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Anticoagulants

Major bleeding risk higher for dabigatran than for warfarin, study suggests

Research suggests that dabigatran is associated with a higher risk of bleeding compared with warfarin in a US population sample.

Light micrograph of patient with chronic kidney disease

Source: Wikimedia Commons

Patients who have chronic kidney disease (pictured as a light micrograph) may be associated with an increased risk of bleeding with the newer anticoagulant dabigatran

The oral anticoagulant dabigatran is associated with a higher incidence of major bleeding compared with warfarin, especially for black patients and those with chronic kidney disease, according to the authors of a new study published in JAMA Internal Medicine[1]. 

For clinicians managing patients at risk of blood clots, the newer oral anticoagulants were a welcome addition to available treatment options because they do not require the intense monitoring needed for warfarin therapy. However, studies examining the risk of bleeding associated with these newer agents are inconclusive. 

Compared with warfarin, dabigatran was associated with a higher risk of bleeding (hazard ratio 1.30, 95% confidence interval 1.20–1.41), major bleeding (HR 1.58, 95% CI 1.36–1.83) and gastrointestinal bleeding (HR 1.85, 95% CI 1.64–2.07). But dabigatran was associated with a lower risk of intracranial haemorrhage (HR 0.32, 95% CI 0.20–0.50).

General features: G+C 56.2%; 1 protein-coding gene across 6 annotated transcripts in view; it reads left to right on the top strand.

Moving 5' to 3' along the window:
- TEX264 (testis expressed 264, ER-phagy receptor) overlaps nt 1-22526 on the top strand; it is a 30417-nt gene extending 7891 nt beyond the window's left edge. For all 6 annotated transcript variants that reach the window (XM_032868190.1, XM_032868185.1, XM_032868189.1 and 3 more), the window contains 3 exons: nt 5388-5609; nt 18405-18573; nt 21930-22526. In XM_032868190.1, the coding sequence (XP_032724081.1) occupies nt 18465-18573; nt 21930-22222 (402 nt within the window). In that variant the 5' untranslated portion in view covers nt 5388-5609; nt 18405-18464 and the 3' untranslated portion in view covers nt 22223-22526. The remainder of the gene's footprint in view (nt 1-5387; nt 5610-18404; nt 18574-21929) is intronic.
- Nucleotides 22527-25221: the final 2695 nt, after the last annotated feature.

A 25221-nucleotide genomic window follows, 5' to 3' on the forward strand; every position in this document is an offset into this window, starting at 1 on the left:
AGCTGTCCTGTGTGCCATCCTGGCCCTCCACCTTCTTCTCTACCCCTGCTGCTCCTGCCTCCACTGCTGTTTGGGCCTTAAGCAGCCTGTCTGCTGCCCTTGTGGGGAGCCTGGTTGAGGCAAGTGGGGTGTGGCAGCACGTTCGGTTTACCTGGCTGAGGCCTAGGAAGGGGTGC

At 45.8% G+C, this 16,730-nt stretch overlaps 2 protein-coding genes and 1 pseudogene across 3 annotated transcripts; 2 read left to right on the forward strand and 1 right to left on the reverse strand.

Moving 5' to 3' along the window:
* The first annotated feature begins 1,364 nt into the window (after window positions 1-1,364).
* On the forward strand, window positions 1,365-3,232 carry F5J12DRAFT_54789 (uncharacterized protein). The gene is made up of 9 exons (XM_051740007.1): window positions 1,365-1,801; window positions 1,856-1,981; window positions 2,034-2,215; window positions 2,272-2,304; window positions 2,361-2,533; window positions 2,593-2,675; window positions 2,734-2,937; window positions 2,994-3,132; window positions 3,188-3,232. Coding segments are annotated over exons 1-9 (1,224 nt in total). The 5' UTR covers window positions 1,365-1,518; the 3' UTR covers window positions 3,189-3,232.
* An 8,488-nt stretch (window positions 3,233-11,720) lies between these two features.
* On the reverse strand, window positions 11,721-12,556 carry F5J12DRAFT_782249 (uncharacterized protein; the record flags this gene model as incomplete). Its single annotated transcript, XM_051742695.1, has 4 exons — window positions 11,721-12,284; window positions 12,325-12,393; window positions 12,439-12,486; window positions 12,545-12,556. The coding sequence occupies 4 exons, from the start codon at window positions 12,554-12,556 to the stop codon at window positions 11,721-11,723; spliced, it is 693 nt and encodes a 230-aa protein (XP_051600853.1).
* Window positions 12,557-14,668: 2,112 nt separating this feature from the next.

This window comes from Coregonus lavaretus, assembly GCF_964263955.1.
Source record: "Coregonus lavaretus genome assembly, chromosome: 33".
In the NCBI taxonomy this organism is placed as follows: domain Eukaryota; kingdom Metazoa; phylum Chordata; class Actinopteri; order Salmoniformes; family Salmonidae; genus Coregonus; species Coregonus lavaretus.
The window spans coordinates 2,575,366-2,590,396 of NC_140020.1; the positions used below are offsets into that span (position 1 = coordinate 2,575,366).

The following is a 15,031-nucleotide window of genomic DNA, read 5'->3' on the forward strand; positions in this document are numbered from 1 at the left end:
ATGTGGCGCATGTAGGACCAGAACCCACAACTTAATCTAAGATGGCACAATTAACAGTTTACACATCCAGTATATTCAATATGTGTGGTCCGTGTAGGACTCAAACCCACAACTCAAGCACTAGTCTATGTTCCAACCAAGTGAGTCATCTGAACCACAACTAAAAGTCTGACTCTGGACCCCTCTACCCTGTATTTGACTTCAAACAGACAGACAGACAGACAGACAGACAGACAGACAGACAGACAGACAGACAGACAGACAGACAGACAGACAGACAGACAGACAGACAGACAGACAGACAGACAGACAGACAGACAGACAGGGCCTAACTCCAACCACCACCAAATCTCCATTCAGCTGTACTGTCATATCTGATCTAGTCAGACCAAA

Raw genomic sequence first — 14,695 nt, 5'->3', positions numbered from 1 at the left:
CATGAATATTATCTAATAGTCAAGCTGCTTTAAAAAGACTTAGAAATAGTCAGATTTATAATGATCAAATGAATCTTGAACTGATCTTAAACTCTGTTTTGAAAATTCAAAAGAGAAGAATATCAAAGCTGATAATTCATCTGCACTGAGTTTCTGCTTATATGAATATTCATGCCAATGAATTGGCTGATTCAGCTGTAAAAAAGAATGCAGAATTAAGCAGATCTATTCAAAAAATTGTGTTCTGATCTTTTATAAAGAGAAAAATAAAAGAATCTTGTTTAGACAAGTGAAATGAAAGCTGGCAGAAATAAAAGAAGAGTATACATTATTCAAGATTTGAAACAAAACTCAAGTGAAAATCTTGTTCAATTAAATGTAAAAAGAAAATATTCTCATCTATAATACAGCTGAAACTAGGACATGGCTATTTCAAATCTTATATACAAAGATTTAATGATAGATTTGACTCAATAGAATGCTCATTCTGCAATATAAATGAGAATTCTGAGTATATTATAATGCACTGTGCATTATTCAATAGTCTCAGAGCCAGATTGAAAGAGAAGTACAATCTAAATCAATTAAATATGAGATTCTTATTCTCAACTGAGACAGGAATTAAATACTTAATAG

“Dabigatran should be prescribed with caution in high-risk patients,” the researchers conclude. 

But lead cardiac pharmacist Paul Wright, from the Heart Hospital, a specialist cardiac hospital in London, says the results should be interpreted with caution owing to the relatively small size of the study. The retrospective cohort analysis used data from the US Medicare health programme which included 1,302 patients receiving dabigatran and 8,102 patients receiving warfarin[2]

Dabigatran was first granted a marketing authorisation in the European Union in 2008 and is licensed for the prevention of blood clots in patients who have undergone elective hip or knee replacement surgery and for the prevention of stroke and systemic embolism in patients with non-valvular atrial fibrillation, as well as the treatment and prevention of deep vein thrombosis and pulmonary embolism. 

Wright highlights previous trials comparing dabigatran and warfarin that included many more patients than the current trial. A randomised controlled trial known as RELY enrolled around 18,000 patients and another recent retrospective cohort analysis included 134,414 patients[3]. “Evidence from these trials indicates that dabigatran is associated with an increased risk of gastrointestinal bleeding, a reduced risk of intracranial haemorrhage and a similar overall risk of bleeding compared with warfarin,” says Wright. At the moment, these conclusions have the most supporting evidence, he says. 

In addition, Wright points out that high-risk elderly patients (over 75 years of age) and those with chronic kidney disease should be given a lower dose of dabigatran but that the report in JAMA Internal Medicine does not make it clear whether this recommendation was followed. He also believes that conclusions regarding risk of bleeding in black patients are not based on a large enough cohort to be reliable. 

Citation: The Pharmaceutical Journal DOI: 10.1211/PJ.2014.20067152

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